Berlin is depressing.
Let me explain.
I love this town – it’s one of the fastest moving, historic-yet-modern places in Europe, filled with go-getters, artists, politicians and… well, tourists. Yet it’s a pretty depressing place. Maybe because when you think Germany, you think order-to-the-ruler. Nothing as much as an inch out of place. Everything perfectly fitted and to the point.
Berlin will blow your mind. I’ve managed to visit this place three times during my many trips, yet I can’t say that I fully understand this place. It makes you feel at home instantly, while never really being homey. Architecture is all over the place, the mixing of old, new, borrowed and blue (actually, mostly gray) makes one think there are no city planners employed. Graffiti is everywhere graffiti even covers the most famous graffiti in the wall, the East Side Gallery.
Berlin is high fashion and homeless people. Old history and modern strive. A melting pot of architecture, style, people. You will find everything here, yet nothing really fits.
Last time I visited Berlin was for the amazing Startup Weekend Berlin, an entrepreneurial event that pulls participants from all over the world. It’s no surprise, as Berlin is one of the foremost entrepreneurial hubs in Europe – it’s home to countless incubators, accelerators and startup spaces. If you are looking for venture capital, business angels or just plain and simply network and guidance, Berlin is the right place to be. And with two international airports in close proximity (in good conditions, you get from Alexanderplatz to Tegel in 30 min or less – but it’s almost always rush-hour in Berlin), you literary have the world at the palm of your hand.
If you are here to explore, Berlin has a lot to offer. Must see’s include the East Side Gallery, with the remains of the Berlin Wall, that once divided Berlin onto East and West Berlin – even though the entire city of Berlin geographically was located in East Germany. East Side Gallery is an international memorial of freedom and consists of about 150-something paintings by international artists, depicting the times of change. Today, badly vandalized by graffiti (oh, the irony) and erosion, it’s one of the memorials that might not be around for generations to come to visit.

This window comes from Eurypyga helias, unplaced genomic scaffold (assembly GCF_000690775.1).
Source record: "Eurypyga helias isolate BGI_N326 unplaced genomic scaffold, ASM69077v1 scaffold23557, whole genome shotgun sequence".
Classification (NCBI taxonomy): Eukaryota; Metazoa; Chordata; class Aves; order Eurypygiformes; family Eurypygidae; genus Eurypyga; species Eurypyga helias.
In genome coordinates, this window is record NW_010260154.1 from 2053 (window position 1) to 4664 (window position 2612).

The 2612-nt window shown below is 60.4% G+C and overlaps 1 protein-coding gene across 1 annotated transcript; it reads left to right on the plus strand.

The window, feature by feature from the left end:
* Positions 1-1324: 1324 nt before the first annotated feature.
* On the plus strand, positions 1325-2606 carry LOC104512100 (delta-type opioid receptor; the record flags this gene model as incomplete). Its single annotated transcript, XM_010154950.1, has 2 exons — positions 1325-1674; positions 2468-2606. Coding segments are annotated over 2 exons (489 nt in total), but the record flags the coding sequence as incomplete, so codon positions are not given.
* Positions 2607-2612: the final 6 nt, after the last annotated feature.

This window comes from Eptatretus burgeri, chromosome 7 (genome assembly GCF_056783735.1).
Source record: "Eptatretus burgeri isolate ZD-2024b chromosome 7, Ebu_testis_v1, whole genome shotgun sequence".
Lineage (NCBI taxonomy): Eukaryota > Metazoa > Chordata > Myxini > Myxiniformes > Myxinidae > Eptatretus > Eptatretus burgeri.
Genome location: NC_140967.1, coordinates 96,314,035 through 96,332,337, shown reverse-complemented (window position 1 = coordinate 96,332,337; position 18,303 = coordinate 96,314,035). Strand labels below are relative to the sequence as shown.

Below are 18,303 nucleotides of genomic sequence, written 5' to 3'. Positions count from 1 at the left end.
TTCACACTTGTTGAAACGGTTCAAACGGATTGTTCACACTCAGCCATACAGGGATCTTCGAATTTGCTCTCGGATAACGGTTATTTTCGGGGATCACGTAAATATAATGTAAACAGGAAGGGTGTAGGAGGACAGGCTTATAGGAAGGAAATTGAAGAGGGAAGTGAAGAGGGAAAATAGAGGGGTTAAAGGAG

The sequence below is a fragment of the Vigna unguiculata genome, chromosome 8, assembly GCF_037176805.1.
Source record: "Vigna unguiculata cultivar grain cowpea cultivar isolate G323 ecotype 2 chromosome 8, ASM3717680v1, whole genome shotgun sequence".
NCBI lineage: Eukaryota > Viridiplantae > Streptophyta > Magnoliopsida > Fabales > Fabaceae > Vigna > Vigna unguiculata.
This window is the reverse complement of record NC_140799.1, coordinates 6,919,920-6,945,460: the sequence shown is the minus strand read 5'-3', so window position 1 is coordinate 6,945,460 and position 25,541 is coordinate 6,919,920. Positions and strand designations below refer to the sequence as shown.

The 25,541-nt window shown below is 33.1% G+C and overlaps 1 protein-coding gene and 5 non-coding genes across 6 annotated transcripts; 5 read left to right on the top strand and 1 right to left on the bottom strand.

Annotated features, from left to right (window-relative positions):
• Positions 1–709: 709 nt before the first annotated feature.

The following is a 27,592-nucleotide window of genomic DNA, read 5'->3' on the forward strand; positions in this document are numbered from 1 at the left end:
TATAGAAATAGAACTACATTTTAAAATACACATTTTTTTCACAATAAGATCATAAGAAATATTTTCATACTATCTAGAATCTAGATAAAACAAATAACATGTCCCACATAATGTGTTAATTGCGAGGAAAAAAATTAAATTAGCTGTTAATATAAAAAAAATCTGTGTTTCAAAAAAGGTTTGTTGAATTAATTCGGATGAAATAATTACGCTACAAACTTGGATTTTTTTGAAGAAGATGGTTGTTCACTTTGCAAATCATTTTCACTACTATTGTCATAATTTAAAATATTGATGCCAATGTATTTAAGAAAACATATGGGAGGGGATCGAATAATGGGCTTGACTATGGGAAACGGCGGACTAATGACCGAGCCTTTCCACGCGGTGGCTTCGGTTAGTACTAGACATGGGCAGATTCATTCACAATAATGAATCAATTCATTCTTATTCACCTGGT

Being the capital of Germany, Berlin offers a lot of official buildings. Amongst those worth one extra glance is the Reichstag – dating back to 1894, it once hosted Nazi Germany Reichstag (Parliament), and it now seat of the Bundestag.
For those that are into art and always chase the next museum to visit, Berlin wont disappoint. With a museum island to boast, amongst others, where five of the Berliner museums are located, it’s worth a visit. Especially if you, like me, happen to drop by this city on a rainy day. Also worth mentioning is the UNESCO world heritage stamp this place holds!
The Altes Museum from 1830 holds the Berlin antiques. Neues Museum, as name indicates, is slightly younger, dating back “only” to 1843, when construction was begun. Holding the Egyptian collections, amongst others the bust of Nefertiti, it’s a definite must-see.
The Alte Nationalgalerie is Berlins foremost art gallery, offering everything from Neoclassical, through Romantic, Biedermeier and Impressionist to early Modernist artwork. The exterior, in Greco-Roman style, is extra amazing during sunset and early night, when it’s artistically lit up.